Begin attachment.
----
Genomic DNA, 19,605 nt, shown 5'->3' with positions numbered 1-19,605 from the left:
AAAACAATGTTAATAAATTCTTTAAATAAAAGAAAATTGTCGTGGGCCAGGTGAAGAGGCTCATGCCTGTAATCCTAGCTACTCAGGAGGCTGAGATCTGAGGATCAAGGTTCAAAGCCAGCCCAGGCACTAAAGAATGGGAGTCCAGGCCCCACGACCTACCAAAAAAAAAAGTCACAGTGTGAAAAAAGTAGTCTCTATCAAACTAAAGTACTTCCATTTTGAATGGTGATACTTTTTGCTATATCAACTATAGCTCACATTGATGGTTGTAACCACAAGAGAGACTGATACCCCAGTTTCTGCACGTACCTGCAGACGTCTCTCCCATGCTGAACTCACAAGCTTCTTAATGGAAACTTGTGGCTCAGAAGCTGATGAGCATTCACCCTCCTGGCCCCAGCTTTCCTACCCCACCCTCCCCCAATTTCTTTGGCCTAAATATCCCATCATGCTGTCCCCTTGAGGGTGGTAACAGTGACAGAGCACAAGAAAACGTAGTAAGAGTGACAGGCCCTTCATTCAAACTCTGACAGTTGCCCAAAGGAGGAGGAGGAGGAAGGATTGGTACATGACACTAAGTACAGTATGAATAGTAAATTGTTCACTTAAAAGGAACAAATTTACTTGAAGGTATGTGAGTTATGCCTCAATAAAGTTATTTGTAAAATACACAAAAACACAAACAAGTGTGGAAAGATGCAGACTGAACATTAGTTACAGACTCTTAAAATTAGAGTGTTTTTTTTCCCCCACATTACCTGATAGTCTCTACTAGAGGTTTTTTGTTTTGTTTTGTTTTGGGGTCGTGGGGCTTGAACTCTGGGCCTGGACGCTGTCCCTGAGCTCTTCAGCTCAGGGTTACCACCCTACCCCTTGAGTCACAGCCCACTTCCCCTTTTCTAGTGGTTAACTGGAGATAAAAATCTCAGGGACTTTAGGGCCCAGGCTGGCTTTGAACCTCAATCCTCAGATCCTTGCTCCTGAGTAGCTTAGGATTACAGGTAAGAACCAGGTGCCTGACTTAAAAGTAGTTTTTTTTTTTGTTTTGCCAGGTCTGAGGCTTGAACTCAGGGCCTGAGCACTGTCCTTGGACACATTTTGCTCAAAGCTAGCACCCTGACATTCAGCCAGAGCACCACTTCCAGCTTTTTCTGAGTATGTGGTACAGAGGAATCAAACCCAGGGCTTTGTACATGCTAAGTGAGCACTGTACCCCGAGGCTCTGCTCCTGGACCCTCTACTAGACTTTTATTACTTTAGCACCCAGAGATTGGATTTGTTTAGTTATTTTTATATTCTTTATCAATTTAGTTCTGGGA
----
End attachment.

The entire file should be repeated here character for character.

Genomic DNA, 19,605 nt, shown 5'->3' with positions numbered 1-19,605 from the left:
AAAACAATGTTAATAAATTCTTTAAATAAAAGAAAATTGTCGTGGGCCAGGTGAAGAGGCTCATGCCTGTAATCCTAGCTACTCAGGAGGCTGAGATCTGAGGATCAAGGTTCAAAGCCAGCCCAGGCACTAAAGAATGGGAGTCCAGGCCCCACGACCTACCAAAAAAAAAAGTCACAGTGTGAAAAAAGTAGTCTCTATCAAACTAAAGTACTTCCATTTTGAATGGTGATACTTTTTGCTATATCAACTATAGCTCACATTGATGGTTGTAACCACAAGAGAGACTGATACCCCAGTTTCTGCACGTACCTGCAGACGTCTCTCCCATGCTGAACTCACAAGCTTCTTAATGGAAACTTGTGGCTCAGAAGCTGATGAGCATTCACCCTCCTGGCCCCAGCTTTCCTACCCCACCCTCCCCCAATTTCTTTGGCCTAAATATCCCATCATGCTGTCCCCTTGAGGGTGGTAACAGTGACAGAGCACAAGAAAACGTAGTAAGAGTGACAGGCCCTTCATTCAAACTCTGACAGTTGCCCAAAGGAGGAGGAGGAGGAAGGATTGGTACATGACACTAAGTACAGTATGAATAGTAAATTGTTCACTTAAAAGGAACAAATTTACTTGAAGGTATGTGAGTTATGCCTCAATAAAGTTATTTGTAAAATACACAAAAACACAAACAAGTGTGGAAAGATGCAGACTGAACATTAGTTACAGACTCTTAAAATTAGAGTGTTTTTTTTCCCCCACATTACCTGATAGTCTCTACTAGAGGTTTTTTGTTTTGTTTTGTTTTGGGGTCGTGGGGCTTGAACTCTGGGCCTGGACGCTGTCCCTGAGCTCTTCAGCTCAGGGTTACCACCCTACCCCTTGAGTCACAGCCCACTTCCCCTTTTCTAGTGGTTAACTGGAGATAAAAATCTCAGGGACTTTAGGGCCCAGGCTGGCTTTGAACCTCAATCCTCAGATCCTTGCTCCTGAGTAGCTTAGGATTACAGGTAAGAACCAGGTGCCTGACTTAAAAGTAGTTTTTTTTTTTGTTTTGCCAGGTCTGAGGCTTGAACTCAGGGCCTGAGCACTGTCCTTGGACACATTTTGCTCAAAGCTAGCACCCTGACATTCAGCCAGAGCACCACTTCCAGCTTTTTCTGAGTATGTGGTACAGAGGAATCAAACCCAGGGCTTTGTACATGCTAAGTGAGCACTGTACCCCGAGGCTCTGCTCCTGGACCCTCTACTAGACTTTTATTACTTTAGCACCCAGAGATTGGATTTGTTTAGTTATTTTTATATTCTTTATCAATTTAGTTCTGGGA